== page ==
Nothing to report here. Look around and you'll see a typical Outback interior.
The new model comes in only two spec grades, just $3k apart. The lower-specced Outback 2.0D gets high-quality cloth trim, the 2.0D Premium gets leather.
I like a Subaru interior; no nonsense, most things in their place, simply designed, quiet and comfortable.
There is a certainly an air of quality and solidity to the Outback 2.0D, but, everything in black, it might be a bit cheerless and funereal for some tastes.
It looks like it can take a fair pounding though, and, aside from the thin cheap-feeling metal gearshift-surround, all materials have an appealing feel and the fit is first class.
There is also long list of standard features at the price. Both spec-levels come with Bluetooth (and audio streaming), standard sat-nav and reverse camera, climate control air-con, electric parking brake, foglights, height and reach-adjustable steering, iPod/MP3/CD six-speaker audio with USB and aux-in, map lights and cargo lights, and a host of other features.
The Premium also gets a sunroof, electroluminescent guages, rear air-vents and an electrically adjustable captain's chair, but, otherwise, they're entirely the same car - even down to the 17-inch alloys.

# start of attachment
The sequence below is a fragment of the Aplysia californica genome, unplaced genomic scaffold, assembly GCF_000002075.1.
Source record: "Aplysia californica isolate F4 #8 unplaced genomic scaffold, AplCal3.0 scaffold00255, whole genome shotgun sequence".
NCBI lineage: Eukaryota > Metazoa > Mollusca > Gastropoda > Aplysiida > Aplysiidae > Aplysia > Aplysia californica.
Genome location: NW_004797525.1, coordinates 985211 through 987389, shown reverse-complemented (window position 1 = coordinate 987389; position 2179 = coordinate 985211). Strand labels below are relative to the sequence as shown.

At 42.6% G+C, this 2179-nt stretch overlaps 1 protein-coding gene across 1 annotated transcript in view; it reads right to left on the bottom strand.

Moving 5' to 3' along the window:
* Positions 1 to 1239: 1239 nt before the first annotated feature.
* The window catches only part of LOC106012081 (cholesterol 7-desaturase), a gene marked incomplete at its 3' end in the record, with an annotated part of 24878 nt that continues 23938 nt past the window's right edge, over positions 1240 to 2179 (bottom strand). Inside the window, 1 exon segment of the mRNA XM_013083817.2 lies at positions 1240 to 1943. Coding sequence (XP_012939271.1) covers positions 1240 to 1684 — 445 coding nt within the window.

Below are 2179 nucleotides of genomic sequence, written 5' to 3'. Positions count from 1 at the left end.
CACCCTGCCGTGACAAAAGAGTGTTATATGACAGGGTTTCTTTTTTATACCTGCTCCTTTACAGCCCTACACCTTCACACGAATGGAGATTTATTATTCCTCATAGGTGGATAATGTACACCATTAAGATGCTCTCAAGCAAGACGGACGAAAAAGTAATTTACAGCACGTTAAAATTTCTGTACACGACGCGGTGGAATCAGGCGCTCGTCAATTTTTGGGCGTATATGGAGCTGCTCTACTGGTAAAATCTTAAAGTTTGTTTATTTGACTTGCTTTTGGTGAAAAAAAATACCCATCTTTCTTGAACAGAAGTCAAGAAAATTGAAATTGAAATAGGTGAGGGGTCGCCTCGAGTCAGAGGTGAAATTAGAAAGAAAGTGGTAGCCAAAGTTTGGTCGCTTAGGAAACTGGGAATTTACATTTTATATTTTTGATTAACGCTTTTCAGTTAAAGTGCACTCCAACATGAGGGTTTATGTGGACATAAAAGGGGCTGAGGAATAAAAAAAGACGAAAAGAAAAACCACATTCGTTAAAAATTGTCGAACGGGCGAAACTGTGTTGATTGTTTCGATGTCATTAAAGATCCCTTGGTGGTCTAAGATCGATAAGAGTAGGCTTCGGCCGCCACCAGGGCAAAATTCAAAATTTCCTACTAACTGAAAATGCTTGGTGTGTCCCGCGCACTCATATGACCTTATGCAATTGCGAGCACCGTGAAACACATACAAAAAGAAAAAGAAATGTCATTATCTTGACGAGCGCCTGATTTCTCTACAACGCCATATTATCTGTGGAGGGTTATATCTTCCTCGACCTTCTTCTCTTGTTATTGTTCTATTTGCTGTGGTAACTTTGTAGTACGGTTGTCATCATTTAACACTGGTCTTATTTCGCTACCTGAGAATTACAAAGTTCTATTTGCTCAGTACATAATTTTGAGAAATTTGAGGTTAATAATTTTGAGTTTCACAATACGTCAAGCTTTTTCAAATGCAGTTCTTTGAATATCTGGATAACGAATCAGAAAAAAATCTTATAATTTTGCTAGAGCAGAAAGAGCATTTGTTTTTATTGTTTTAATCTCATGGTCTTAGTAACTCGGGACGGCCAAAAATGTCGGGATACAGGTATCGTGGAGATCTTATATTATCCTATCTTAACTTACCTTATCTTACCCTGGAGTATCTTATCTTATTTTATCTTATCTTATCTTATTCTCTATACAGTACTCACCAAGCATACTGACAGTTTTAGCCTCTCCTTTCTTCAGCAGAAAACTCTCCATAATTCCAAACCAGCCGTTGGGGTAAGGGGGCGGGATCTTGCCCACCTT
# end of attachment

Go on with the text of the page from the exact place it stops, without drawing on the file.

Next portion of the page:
At the price, each, both the 2.0D and 2.0D Premium, is well-kitted.
ON THE ROAD
On start-up, cold, there's a fair old racket typical of a Subaru boxer engine, just louder in this Outback because it's a diesel.
It soon disappears as things begin to warm though, and, once on road, it's particularly quiet.
The 2.0 litre turbo-charged diesel under the bonnet of the Outback is very well-matched in this case to the 'seven-speed' (virtual ratios) CVT.
There is an understressed feel to the diesel - it's redlined at a relatively low (by modern standards) 4500rpm - and, when driven in full auto mode, the CVT seamlessly keeps things in the 'meat' of its torque-band.
Some CVT automatics are simply awful - this one isn't. You'd hardly pick it as a CVT.